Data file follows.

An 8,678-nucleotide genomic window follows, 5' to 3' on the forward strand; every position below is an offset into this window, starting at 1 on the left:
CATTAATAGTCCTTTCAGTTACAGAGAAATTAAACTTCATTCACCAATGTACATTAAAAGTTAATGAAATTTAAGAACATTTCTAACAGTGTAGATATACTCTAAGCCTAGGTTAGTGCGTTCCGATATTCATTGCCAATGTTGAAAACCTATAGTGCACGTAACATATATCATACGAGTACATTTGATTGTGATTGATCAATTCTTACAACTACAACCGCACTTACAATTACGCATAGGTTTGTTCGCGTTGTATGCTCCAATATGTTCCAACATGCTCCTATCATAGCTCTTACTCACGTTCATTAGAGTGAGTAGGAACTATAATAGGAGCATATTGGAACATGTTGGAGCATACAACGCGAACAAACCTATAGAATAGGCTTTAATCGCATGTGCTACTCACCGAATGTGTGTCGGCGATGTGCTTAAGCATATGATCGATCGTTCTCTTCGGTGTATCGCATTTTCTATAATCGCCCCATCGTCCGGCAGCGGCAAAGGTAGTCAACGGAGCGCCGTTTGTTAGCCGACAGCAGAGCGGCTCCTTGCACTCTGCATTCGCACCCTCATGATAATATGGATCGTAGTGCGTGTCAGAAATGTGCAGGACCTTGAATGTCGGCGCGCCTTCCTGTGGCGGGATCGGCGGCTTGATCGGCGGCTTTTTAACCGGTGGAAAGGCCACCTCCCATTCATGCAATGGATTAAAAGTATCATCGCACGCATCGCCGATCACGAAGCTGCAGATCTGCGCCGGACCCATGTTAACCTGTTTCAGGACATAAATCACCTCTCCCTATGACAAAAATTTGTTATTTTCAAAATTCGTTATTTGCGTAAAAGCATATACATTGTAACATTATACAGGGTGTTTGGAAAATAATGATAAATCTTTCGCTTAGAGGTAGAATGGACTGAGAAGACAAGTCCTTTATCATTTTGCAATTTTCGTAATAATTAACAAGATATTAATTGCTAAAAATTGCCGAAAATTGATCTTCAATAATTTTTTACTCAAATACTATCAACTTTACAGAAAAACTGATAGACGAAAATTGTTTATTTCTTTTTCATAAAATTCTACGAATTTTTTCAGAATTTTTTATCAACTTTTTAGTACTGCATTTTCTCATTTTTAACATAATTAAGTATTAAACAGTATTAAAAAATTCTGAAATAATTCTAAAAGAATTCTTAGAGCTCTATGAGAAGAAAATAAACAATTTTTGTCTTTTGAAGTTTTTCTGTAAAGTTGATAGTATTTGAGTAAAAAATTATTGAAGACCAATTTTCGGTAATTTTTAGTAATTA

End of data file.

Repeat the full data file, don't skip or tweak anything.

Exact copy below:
An 8,678-nucleotide genomic window follows, 5' to 3' on the forward strand; every position below is an offset into this window, starting at 1 on the left:
CATTAATAGTCCTTTCAGTTACAGAGAAATTAAACTTCATTCACCAATGTACATTAAAAGTTAATGAAATTTAAGAACATTTCTAACAGTGTAGATATACTCTAAGCCTAGGTTAGTGCGTTCCGATATTCATTGCCAATGTTGAAAACCTATAGTGCACGTAACATATATCATACGAGTACATTTGATTGTGATTGATCAATTCTTACAACTACAACCGCACTTACAATTACGCATAGGTTTGTTCGCGTTGTATGCTCCAATATGTTCCAACATGCTCCTATCATAGCTCTTACTCACGTTCATTAGAGTGAGTAGGAACTATAATAGGAGCATATTGGAACATGTTGGAGCATACAACGCGAACAAACCTATAGAATAGGCTTTAATCGCATGTGCTACTCACCGAATGTGTGTCGGCGATGTGCTTAAGCATATGATCGATCGTTCTCTTCGGTGTATCGCATTTTCTATAATCGCCCCATCGTCCGGCAGCGGCAAAGGTAGTCAACGGAGCGCCGTTTGTTAGCCGACAGCAGAGCGGCTCCTTGCACTCTGCATTCGCACCCTCATGATAATATGGATCGTAGTGCGTGTCAGAAATGTGCAGGACCTTGAATGTCGGCGCGCCTTCCTGTGGCGGGATCGGCGGCTTGATCGGCGGCTTTTTAACCGGTGGAAAGGCCACCTCCCATTCATGCAATGGATTAAAAGTATCATCGCACGCATCGCCGATCACGAAGCTGCAGATCTGCGCCGGACCCATGTTAACCTGTTTCAGGACATAAATCACCTCTCCCTATGACAAAAATTTGTTATTTTCAAAATTCGTTATTTGCGTAAAAGCATATACATTGTAACATTATACAGGGTGTTTGGAAAATAATGATAAATCTTTCGCTTAGAGGTAGAATGGACTGAGAAGACAAGTCCTTTATCATTTTGCAATTTTCGTAATAATTAACAAGATATTAATTGCTAAAAATTGCCGAAAATTGATCTTCAATAATTTTTTACTCAAATACTATCAACTTTACAGAAAAACTGATAGACGAAAATTGTTTATTTCTTTTTCATAAAATTCTACGAATTTTTTCAGAATTTTTTATCAACTTTTTAGTACTGCATTTTCTCATTTTTAACATAATTAAGTATTAAACAGTATTAAAAAATTCTGAAATAATTCTAAAAGAATTCTTAGAGCTCTATGAGAAGAAAATAAACAATTTTTGTCTTTTGAAGTTTTTCTGTAAAGTTGATAGTATTTGAGTAAAAAATTATTGAAGACCAATTTTCGGTAATTTTTAGTAATTA